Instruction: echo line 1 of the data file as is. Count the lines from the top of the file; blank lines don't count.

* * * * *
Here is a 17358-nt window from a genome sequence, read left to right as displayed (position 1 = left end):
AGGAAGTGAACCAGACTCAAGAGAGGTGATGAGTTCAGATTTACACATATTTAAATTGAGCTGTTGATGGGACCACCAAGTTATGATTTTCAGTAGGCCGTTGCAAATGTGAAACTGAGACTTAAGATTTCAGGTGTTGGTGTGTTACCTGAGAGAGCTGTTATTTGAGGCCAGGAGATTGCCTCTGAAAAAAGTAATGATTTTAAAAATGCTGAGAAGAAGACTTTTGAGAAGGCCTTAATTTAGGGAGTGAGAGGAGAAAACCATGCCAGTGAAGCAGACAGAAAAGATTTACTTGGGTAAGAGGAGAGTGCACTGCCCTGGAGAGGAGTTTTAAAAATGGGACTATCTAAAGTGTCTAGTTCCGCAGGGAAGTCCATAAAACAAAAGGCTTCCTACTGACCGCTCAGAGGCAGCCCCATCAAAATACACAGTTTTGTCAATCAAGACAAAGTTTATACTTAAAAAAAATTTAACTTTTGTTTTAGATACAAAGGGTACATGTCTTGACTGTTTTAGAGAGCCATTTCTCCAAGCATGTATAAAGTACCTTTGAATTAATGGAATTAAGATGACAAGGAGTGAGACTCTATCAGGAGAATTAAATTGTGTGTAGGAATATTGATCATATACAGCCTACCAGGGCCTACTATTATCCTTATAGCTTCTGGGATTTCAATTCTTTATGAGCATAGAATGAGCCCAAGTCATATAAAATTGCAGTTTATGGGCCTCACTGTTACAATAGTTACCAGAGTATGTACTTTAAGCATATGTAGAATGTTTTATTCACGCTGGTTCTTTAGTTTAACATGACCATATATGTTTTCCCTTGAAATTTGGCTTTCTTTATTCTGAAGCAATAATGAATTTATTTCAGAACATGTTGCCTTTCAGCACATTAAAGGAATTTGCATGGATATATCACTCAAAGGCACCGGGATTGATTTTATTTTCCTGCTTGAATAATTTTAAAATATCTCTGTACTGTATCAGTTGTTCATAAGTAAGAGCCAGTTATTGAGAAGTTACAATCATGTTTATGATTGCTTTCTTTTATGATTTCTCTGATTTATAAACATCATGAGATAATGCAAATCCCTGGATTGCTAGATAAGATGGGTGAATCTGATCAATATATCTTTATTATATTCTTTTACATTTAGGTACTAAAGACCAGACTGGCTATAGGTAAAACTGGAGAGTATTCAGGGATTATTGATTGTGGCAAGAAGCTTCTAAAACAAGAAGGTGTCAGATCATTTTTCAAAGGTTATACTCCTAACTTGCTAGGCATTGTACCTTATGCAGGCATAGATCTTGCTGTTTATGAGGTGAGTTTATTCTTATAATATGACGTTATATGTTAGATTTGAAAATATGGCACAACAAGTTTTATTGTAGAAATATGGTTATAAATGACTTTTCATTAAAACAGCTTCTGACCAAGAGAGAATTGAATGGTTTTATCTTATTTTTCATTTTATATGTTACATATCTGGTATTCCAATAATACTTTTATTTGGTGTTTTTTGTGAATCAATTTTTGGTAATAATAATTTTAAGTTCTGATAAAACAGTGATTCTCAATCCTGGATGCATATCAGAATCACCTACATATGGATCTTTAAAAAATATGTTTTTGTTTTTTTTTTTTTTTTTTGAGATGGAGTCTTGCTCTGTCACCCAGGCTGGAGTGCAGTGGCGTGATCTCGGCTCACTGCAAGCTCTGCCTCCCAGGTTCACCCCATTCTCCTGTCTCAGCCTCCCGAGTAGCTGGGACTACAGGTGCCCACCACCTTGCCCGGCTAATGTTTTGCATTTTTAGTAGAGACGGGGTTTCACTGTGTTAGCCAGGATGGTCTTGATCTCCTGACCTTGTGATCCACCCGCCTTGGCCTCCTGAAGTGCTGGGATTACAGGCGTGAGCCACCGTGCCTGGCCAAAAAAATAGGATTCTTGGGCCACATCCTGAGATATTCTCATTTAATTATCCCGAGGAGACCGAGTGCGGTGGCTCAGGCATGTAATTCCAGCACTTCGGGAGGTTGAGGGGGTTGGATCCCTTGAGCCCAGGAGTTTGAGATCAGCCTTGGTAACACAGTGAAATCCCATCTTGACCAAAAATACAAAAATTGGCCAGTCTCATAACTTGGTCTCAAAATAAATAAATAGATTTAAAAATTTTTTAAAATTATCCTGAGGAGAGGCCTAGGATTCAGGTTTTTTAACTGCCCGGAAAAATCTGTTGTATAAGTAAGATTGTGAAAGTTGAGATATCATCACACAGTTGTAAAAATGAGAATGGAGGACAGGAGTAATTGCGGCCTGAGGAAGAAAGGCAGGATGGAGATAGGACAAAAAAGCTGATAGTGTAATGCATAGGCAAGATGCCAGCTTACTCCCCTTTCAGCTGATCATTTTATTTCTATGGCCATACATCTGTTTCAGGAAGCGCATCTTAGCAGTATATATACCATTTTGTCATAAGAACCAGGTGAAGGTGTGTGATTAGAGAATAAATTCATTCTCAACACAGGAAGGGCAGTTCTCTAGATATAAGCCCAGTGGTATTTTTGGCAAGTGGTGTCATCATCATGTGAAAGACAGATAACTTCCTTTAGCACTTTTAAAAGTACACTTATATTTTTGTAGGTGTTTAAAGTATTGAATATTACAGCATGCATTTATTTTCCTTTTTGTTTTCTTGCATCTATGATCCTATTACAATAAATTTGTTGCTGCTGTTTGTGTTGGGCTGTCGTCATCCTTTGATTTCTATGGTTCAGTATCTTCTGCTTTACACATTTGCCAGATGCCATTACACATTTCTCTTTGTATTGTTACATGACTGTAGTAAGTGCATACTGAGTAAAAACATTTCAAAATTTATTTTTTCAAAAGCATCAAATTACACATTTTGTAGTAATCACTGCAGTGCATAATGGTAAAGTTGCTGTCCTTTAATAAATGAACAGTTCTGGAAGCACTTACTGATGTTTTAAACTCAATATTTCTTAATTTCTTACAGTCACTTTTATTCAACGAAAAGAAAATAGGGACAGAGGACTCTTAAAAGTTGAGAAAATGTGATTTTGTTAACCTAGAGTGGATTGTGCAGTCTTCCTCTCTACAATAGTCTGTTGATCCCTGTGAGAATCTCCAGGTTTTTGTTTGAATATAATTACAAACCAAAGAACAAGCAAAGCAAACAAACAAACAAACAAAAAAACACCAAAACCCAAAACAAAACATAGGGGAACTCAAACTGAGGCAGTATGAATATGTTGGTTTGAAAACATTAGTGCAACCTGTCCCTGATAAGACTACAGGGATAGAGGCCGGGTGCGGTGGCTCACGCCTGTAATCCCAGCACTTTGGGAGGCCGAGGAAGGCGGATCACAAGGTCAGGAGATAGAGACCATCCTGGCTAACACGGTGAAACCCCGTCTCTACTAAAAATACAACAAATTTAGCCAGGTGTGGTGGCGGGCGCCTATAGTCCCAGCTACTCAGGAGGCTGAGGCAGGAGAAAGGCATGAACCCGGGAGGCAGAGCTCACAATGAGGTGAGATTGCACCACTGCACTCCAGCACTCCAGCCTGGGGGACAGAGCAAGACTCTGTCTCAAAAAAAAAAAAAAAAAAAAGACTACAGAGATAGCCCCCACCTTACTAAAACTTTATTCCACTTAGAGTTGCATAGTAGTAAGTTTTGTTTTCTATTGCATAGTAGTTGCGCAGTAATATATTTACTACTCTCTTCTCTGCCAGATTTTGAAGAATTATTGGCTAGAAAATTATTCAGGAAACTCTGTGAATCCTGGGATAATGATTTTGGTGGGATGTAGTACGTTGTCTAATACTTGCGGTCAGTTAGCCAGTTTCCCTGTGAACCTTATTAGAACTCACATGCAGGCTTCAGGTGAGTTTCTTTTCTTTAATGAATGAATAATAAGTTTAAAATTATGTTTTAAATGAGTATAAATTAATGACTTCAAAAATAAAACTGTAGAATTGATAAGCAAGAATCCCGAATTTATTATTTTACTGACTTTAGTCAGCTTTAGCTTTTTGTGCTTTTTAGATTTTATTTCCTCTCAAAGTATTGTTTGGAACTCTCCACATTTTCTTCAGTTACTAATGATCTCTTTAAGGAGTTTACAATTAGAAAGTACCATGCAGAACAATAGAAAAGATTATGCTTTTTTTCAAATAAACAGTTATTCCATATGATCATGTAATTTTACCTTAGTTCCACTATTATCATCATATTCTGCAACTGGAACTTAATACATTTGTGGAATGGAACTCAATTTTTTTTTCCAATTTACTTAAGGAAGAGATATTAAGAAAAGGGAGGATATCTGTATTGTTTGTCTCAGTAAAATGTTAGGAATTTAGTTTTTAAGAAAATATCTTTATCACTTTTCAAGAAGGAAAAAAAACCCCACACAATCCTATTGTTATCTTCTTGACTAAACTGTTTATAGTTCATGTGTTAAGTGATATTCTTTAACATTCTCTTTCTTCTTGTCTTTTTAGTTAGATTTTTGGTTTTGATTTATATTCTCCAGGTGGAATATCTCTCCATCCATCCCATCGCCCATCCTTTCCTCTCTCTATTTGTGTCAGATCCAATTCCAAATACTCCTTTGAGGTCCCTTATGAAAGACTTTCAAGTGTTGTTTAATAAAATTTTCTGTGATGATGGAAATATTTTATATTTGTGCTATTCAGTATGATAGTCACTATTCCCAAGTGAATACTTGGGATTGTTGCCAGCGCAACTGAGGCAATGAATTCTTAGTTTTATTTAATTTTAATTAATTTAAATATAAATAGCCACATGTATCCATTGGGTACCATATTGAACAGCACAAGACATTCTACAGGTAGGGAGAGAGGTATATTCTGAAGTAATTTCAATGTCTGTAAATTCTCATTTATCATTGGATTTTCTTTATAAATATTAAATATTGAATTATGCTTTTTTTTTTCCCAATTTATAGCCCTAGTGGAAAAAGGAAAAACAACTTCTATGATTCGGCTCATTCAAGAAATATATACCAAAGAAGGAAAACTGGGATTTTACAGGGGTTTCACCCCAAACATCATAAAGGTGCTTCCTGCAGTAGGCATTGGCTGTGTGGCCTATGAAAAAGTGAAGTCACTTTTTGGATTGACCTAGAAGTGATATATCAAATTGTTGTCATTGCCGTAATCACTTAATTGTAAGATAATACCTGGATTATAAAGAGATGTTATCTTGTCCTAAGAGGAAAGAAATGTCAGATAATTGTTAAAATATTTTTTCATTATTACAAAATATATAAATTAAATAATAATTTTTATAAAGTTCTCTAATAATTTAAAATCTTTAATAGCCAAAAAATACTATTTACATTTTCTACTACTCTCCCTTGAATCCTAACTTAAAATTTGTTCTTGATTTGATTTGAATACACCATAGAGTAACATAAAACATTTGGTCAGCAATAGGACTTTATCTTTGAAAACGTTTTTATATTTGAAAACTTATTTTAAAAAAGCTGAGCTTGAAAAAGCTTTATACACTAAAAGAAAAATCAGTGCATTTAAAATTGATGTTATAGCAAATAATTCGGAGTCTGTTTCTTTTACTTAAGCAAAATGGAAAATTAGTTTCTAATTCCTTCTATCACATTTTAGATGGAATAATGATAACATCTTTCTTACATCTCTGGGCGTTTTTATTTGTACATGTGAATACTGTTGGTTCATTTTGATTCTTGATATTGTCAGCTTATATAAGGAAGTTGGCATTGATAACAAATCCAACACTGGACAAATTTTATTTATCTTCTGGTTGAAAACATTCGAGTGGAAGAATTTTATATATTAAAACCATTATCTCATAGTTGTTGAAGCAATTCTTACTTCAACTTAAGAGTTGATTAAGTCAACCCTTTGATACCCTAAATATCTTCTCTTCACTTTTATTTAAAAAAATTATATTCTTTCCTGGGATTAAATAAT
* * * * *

Here is a 17358-nt window from a genome sequence, read left to right as displayed (position 1 = left end):